• Jealously towards others who are pregnant or have children
  • Blaming yourself, your partner or someone else

You might feel some or all of these emotions at different times or have a completely different response. Sometimes the emotions all come quickly, but in other cases they will appear months or even years later. It all depends on our own unique situations, personalities and coping mechanisms.

Dealing with the emotional effects of miscarriage is an equally unique process. However, there are some common methods that work for a lot of parent. It might help you to:

  • Talk to your partner, a friend or family member about the miscarriage, your feelings or the baby you have lost.
  • Talk to a doctor, therapist or another impartial person.
  • Write down your feelings if it’s easier than talking. You can share them with someone or keep your thoughts private.
  • Talking to others or reading stories of people who’ve gone through similar experiences can help you feel less isolated. Support groups and organisations like the Miscarriage Association can help you to connect with others.
  • Take some time to yourself if you need to be alone, but make sure you have people around you when you need them.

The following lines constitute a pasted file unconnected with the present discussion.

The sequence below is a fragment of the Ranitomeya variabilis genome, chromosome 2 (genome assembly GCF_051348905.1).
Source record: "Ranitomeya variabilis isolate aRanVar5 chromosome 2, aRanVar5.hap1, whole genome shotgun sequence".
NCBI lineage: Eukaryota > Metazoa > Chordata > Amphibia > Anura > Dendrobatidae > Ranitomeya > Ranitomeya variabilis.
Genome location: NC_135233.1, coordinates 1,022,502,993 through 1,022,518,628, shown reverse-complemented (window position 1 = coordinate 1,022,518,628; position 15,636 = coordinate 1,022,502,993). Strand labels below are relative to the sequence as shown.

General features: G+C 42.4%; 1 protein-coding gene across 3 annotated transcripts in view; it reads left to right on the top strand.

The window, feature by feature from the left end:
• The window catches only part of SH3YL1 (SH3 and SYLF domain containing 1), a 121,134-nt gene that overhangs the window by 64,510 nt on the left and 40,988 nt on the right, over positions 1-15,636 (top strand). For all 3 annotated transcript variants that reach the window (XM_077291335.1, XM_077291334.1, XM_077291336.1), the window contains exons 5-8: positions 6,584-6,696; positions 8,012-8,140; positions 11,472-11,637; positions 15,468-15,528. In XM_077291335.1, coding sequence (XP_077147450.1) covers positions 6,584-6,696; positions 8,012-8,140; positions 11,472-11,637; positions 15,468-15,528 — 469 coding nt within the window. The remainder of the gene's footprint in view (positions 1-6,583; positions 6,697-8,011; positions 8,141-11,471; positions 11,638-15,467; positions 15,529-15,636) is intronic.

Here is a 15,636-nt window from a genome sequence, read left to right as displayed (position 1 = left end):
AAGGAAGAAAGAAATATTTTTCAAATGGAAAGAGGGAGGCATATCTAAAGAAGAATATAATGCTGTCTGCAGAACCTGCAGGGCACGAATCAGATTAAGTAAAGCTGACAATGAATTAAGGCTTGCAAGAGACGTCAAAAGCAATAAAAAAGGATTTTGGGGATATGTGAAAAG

• Don’t feel guilty about doing something else or thinking about other things for a while. We all process our emotions in different ways and at different speeds.
  • Listen to your partner and try to provide support for them. Ask them for help when you need it.

Getting Miscarriage Advice


We all have different ways of coping with our emotions, but there are also some practical things you can do to deal with a miscarriage. Sometimes it helps to have a specific action you can take or to feel as if you’re doing something.

One step that can be very helpful when you’re ready is to seek miscarriage advice from a doctor. It can be very helpful to talk about why the miscarriage happened, especially if you want to have children in the future. In most cases, the doctor will be able to reassure you that there was no specific cause, nothing could have been done to prevent it and there won’t be any impact on future pregnancies.

Other actions you can take after a miscarriage include:

  • Many hospitals, midwives, doctors or hospital chaplains can provide a certificate to make the death of your baby if you want to have a physical reminder.
  • Arrange a memorial or find a personal way to remember and commemorate your baby.
  • The Mailing Preference Service has a service that can stop any pregnancy or baby related junk mail from being sent to your house.
  • Telling other people about the miscarriage. It’s important to consider who you want to share this experience with. Keeping it secret can be tough for some people, but others may prefer to keep the experience private.

If you’ve been through this experience yourself, do you have any advice for other parents who have had a miscarriage? Is there anything you wish you’d known or been told when it happened to you?